As a new hire First Officer at Delta Air Lines the conversation usually went something like this:
Captain: "Were you Air Force or Navy?" (In 1997 almost 80% of the new hire pilots at Big D had some type of military experience.)
Me: "Bankrupt airlines."
Captain: "Which ones?"
Me: "All of them!"
Captain: "Seriously?" (In disbelief.)
Me: "Eastern Airlines; Pan American World Airways; Private Jet Expeditions; Spirit Airlines; American Trans Air; and Air South---one strike, two furloughs, and two bankruptcies."
Captain: "That's quite a wing collection."
And they all have a story. . .
Eastern Airlines, 1985 - 1989
It was November 1985. The New Hire Coordinator said: "Ladies and Gentlemen, sit back, relax, you've got it made." Three months later Frank Lorenzo and the boys from Texas Air Corporation rode into Miami, and the shine on the Great Silver Fleet began to fade. . .
The dings in the enamel on the upper portion of the hat emblem happened within a month of finishing IOE (Initial Operating Experience) as a Boeing 727 Flight Engineer. I was conducting the exterior preflight on an airplane parked at the main terminal at LaGuardia Airport in New York City. The wind was howling out of the northwest. My hat departed the instant I tilted my head back to inspect the horizontal stabilizer---a rookie mistake. I eventually caught up with my wayward chapeau three hangars down range. Of course there were several "almost got-its" along the way---cheap entertainment for the folks waiting to depart on Runway 31!
Pan American World Airways, 1989 - 1991
Four months in to the IAM strike at Eastern Airlines I received interview letters from TWA, Aspen Airways, and Pan American World Airways. Not the most desirable (financially stable) airlines to work for---but four months of carrying picket signs convinced me to take the first job offer that came along. I joined the World's Most Experienced Airline on August 21, 1989. Five weeks later I was qualified as a Airbus A300 Flight Engineer, and donned the white hat that Pan Am crews liked to joke, "Makes you look like a Central American dictator."
It did not take long to figure out that Pan Am was a dysfunctional company. When I reported for duty in New York, the Chief Pilot's secretary informed me I would be doing my IOE in Miami. When I asked for a set of wings and a hat emblem for my uniform, she said: "You'll get that stuff in Miami." When I reported for duty in Miami, the Chief Pilot's secretary said: "You'll get that stuff in New York."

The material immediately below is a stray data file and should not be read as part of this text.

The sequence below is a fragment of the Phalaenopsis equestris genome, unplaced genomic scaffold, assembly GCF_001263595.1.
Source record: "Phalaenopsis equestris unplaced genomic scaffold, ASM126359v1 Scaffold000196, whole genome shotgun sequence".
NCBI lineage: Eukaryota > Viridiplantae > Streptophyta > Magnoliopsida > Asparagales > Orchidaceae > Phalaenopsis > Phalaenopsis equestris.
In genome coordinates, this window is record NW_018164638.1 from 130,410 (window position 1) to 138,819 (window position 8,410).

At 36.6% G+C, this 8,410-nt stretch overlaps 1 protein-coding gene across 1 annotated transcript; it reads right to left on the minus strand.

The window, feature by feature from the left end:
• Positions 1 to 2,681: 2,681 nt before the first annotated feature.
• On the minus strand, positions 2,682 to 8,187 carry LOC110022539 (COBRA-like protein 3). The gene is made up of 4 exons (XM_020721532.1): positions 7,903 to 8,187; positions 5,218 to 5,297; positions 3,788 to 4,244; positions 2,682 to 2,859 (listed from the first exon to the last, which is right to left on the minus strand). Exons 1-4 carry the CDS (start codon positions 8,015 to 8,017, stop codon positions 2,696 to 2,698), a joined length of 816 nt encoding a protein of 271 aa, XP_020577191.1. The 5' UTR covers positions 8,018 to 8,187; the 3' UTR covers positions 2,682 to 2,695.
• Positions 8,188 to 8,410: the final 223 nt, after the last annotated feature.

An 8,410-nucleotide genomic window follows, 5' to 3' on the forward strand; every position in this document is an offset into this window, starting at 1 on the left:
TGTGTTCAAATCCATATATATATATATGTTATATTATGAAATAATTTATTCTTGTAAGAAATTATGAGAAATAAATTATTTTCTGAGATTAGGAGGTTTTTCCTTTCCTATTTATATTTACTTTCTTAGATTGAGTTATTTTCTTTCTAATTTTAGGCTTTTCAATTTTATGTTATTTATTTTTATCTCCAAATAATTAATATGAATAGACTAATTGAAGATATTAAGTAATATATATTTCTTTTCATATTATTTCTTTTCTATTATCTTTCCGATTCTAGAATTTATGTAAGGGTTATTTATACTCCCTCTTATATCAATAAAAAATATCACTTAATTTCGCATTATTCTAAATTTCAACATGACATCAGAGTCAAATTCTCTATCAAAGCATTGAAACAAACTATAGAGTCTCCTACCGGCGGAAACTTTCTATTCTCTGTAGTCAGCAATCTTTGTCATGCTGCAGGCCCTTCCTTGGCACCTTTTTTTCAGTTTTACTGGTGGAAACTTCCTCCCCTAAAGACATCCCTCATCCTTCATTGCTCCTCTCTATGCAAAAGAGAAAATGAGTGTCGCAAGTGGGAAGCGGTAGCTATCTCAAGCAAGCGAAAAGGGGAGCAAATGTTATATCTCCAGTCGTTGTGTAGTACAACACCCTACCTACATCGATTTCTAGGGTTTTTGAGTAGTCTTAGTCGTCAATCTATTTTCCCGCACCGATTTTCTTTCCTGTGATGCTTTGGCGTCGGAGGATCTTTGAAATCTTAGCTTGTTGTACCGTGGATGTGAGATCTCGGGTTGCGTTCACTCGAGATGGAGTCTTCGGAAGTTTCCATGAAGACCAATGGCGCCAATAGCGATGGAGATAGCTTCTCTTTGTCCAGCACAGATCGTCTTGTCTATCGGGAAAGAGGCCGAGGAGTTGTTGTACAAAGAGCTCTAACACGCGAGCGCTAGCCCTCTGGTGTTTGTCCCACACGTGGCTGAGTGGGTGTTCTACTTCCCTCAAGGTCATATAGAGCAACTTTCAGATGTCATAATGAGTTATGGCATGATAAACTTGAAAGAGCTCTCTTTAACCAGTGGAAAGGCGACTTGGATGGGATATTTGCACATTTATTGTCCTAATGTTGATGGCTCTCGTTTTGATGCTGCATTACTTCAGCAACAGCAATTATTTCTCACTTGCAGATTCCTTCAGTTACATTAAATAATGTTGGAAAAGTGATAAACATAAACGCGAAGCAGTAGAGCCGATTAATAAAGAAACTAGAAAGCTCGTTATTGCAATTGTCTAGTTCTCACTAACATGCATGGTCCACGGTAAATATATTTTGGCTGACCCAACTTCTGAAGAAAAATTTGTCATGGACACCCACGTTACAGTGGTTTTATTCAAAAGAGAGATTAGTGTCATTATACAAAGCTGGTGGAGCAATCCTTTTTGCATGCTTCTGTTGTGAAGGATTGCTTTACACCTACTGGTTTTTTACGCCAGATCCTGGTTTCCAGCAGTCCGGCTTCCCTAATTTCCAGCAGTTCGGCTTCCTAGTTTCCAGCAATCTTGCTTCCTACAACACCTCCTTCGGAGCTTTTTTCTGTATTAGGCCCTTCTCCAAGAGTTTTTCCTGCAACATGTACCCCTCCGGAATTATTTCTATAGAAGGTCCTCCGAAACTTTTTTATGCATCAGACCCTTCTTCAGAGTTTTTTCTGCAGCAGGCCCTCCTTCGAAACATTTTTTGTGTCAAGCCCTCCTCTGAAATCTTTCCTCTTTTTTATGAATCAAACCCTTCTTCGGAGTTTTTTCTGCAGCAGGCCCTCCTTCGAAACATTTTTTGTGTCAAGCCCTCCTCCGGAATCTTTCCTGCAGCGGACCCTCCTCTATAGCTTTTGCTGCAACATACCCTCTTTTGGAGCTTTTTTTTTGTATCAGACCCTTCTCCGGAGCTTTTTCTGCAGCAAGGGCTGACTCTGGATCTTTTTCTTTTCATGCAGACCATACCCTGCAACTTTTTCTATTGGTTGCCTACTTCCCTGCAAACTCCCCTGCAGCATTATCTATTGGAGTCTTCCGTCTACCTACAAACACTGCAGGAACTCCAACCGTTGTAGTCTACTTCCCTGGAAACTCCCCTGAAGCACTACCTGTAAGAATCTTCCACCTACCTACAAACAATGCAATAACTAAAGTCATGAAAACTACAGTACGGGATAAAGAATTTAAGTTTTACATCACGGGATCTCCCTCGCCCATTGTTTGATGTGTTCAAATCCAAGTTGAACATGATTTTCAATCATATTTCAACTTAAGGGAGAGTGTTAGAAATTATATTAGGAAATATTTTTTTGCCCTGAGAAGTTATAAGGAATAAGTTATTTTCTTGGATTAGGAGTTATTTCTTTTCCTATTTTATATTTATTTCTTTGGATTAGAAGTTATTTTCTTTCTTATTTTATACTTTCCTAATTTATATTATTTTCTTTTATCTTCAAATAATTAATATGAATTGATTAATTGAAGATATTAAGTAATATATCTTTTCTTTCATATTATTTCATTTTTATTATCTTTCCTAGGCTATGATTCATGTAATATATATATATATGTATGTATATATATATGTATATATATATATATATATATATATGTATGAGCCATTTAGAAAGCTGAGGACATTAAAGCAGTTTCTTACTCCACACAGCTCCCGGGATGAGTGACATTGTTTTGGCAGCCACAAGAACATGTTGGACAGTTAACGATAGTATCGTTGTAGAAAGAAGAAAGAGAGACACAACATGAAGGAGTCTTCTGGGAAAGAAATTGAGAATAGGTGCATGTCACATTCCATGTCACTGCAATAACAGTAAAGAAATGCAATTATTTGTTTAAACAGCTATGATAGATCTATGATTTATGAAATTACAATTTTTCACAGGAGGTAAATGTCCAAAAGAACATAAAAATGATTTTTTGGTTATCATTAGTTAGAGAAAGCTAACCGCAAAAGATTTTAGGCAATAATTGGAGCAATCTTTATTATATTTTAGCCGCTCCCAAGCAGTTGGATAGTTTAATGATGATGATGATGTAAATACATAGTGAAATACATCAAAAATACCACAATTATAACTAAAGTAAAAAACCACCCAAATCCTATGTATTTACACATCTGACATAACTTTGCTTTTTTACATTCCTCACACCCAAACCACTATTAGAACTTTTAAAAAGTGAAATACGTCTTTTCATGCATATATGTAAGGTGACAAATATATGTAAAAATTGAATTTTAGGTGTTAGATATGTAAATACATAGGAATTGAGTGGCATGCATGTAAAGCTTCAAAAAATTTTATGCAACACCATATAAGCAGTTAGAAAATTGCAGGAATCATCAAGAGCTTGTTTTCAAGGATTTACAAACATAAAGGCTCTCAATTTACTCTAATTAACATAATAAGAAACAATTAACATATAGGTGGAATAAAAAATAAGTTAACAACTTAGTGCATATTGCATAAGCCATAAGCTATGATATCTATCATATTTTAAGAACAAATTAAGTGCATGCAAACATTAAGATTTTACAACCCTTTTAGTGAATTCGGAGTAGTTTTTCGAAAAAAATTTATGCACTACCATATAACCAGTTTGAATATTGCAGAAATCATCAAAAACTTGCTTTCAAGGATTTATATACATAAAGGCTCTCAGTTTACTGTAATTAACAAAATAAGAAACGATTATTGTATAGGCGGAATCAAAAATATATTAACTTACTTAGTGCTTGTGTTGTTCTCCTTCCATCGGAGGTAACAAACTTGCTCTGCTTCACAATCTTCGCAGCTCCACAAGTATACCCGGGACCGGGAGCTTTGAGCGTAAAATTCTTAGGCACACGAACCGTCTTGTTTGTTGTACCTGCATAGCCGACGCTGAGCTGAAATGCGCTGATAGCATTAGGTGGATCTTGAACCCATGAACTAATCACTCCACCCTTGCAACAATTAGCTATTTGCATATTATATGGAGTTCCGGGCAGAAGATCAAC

My lack of uniform hardware became an issue about half way through IOE. We were changing airplanes in Miami. The captain I was flying with said: "Son; you look like an ice cream salesman! Where is your hat emblem?" When I explained the situation, he said: "This is embarrassing; come with me!" Five minutes later we were standing in the Chief Pilot's Office and the old Clipper Skipper was raising all kinds of hell! "I don't care where he's based, give the kid his hardware!" It's true what they say; good guys wear white hats!
A hat left unattended in the pilot lounge was sure to invite trouble. An unobservant pilot, or flight engineer, could walk around for days with an upside down hat emblem! I made it a habit to check my hat emblem's orientation each time I donned my cover. My good friend, and fellow flight engineer, Dan Linden, was a bit of a non-conformist, and not very fond of hats. We crossed paths one afternoon in the flying saucer shaped terminal building at JFK. He seemed to be irritated about something. When I asked what was bothering him, he replied: "I just got my butt chewed out by some old Clipper Skipper." "Seriously?" "Yeah, for not wearing my hat." I smiled. "We knew that was going to happen! What did you do?" "I pulled my hat out of my bag and put it on." "Did that make him feel better?" "Not really." I feigned concern. "Why not?" "Because my hat emblem was upside down!" "And he didn't think it was funny?" Dan smiled. "He was not amused."